Factories continue to tighten their grip on trade, helped by continued strong weekly launches.
In the week ended August 28, 35,806 animals passed through processor gates, bringing this year’s total kill to 1,139,833 — an increase of 86,779 from the first eight months of 2021.
While the mills have failed to bring the base prices below €4.80/kg for steers or heifers, they have managed to narrow the range of base prices available and largely eliminated flat-rate prices.
From the weekend, the general base price for oxen was 4.80 €/kg. 4.85 €/kg may still be available, but these days it is more of an exception.
Heifers also continue to draw a stable furrow, with most sellers continuing to take €4.85/kg. Again, an additional 5c/kg is available and seems more achievable than for steers.
On the processed beef side, prices for slaughter cows and young bulls also remain unchanged. Better P-cows continue to cost €4.30-4.40/kg, better-beefed O-classes €4.50-4.60/kg. R and U varieties are around €4.80-4.90/kg.
Bulls under 16 months operate on a basis of €4.85/kg; For the up to 24 months U-classes are €4.90-4.95/kg with €5.00/kg quoted for full loads and Rs at €4.80/kg.
It looks like the recent rain will slow numbers on the market side, but the expectation on the factory side is that it’s too late to have a meaningful impact on the numbers.
Meanwhile, Rabobank’s latest global forecast for the sector paints a picture of resilient trade but predicts consumers will switch from premium beef products to more processed beef.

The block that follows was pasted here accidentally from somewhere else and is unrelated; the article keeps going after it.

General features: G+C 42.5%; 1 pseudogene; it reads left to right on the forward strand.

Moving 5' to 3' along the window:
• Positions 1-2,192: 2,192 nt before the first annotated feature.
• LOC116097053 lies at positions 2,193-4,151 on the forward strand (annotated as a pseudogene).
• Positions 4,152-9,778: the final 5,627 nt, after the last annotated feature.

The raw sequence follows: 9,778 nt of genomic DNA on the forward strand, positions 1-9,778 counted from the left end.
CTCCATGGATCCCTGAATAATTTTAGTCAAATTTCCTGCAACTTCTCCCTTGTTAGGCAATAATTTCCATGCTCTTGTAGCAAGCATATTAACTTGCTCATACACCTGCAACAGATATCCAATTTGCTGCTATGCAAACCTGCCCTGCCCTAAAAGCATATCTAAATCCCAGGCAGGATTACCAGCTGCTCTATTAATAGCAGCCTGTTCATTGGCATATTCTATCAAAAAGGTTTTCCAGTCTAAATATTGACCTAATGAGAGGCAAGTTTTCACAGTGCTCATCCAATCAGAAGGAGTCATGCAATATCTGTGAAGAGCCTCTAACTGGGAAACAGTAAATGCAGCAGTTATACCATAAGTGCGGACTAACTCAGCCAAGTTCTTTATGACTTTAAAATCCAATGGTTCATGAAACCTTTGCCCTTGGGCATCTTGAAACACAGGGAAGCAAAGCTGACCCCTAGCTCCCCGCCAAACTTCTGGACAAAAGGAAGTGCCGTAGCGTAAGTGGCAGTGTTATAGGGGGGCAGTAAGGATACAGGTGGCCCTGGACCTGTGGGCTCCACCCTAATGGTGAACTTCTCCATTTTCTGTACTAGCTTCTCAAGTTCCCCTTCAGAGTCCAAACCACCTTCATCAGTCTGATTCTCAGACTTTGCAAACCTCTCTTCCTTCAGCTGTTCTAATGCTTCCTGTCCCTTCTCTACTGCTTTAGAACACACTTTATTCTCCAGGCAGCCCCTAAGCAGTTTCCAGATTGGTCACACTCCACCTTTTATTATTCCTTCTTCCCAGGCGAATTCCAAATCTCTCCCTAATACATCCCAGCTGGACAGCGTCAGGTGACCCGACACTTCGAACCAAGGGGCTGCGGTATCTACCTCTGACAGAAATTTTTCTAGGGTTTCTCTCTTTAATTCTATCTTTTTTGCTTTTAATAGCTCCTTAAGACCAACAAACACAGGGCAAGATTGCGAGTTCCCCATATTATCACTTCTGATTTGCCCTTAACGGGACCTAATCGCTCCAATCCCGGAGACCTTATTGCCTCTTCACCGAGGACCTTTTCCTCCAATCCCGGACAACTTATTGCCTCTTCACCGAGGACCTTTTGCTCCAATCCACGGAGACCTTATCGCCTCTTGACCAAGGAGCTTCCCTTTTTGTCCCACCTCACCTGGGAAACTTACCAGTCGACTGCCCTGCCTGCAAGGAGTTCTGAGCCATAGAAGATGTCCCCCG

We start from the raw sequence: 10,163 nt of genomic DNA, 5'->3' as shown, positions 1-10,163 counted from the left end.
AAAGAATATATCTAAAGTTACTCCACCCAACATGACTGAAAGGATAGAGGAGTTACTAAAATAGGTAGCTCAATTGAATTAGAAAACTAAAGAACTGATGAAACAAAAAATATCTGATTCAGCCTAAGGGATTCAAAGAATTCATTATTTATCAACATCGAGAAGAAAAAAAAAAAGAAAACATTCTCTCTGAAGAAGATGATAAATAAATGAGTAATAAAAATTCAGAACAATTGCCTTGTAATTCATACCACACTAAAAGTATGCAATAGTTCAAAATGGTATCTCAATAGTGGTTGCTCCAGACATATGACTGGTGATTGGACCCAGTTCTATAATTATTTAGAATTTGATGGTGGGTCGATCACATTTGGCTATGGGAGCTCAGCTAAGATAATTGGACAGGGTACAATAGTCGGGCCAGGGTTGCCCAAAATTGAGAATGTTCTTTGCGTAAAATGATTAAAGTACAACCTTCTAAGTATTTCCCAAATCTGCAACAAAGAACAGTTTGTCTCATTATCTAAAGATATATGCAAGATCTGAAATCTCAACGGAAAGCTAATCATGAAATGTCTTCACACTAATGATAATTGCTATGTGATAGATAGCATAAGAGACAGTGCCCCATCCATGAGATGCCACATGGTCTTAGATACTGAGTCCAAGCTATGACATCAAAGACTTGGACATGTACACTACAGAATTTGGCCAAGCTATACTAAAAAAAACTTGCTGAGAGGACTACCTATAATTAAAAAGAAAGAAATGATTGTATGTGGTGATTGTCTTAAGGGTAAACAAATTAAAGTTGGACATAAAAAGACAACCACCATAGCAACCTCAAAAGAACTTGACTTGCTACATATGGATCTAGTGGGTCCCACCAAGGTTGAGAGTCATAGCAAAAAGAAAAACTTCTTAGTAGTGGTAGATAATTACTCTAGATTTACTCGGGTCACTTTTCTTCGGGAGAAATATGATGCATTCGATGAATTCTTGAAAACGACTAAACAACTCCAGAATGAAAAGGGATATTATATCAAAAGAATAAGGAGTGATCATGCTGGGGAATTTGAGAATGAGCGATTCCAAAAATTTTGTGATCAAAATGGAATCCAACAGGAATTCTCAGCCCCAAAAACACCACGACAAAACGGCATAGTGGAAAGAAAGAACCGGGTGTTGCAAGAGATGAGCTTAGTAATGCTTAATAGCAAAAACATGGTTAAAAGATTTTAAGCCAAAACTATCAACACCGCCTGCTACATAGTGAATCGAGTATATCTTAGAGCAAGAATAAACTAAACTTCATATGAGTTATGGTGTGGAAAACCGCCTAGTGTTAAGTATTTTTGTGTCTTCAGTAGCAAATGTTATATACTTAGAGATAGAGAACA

While the Dutch bank reports that global consumer beef prices are 5-11 percent higher in the second quarter of the year than in the same period in 2021, it noted that the UK saw negative growth over the same period. They attribute this to consumers reacting to higher prices.
In Brazil, the world’s largest exporter of beef, retail prices have risen by more than 50 percent in the past two years. Rabobank expects this winter’s soccer World Cup to support consumption in the coming months, but said that in the longer term “higher prices will be a test for the Brazilian consumer and beef will likely shift to the export trade”.
A few weeks ago I said I couldn’t understand why for years farming groups hadn’t insisted on paying farmers a bonus for bringing cattle into factories the night before slaughter.
Several readers contacted me to say that paying a “Monday Morning Bonus” on the Sheep site was common at one time. I’m just mentioning it.
https://www.independent.ie/business/farming/beef/beef-prices/485kg-now-the-exception-for-bullocks-as-factories-tighten-their-grip-on-the-trade-41963310.html €4.85/kg is now the exception for steers as factories get a tighter grip on trade